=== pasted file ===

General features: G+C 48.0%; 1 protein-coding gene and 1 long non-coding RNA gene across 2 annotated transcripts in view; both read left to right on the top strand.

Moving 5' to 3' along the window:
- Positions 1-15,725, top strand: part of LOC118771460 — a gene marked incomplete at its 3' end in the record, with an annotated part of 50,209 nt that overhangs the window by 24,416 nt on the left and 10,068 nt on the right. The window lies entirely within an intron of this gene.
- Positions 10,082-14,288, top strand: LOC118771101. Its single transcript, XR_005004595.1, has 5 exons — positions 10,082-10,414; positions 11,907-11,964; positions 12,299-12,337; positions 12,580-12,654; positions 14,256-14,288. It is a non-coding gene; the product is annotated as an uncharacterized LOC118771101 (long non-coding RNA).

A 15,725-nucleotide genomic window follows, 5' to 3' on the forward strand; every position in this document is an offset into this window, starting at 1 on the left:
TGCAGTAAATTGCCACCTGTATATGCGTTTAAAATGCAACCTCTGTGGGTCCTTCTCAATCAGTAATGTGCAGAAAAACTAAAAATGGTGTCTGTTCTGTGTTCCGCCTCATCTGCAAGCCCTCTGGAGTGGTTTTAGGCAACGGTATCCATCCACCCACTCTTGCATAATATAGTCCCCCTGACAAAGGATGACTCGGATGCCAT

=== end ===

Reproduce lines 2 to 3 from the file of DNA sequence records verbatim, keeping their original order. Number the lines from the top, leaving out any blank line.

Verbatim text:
Moving 5' to 3' along the window:
- Positions 1-15,725, top strand: part of LOC118771460 — a gene marked incomplete at its 3' end in the record, with an annotated part of 50,209 nt that overhangs the window by 24,416 nt on the left and 10,068 nt on the right. The window lies entirely within an intron of this gene.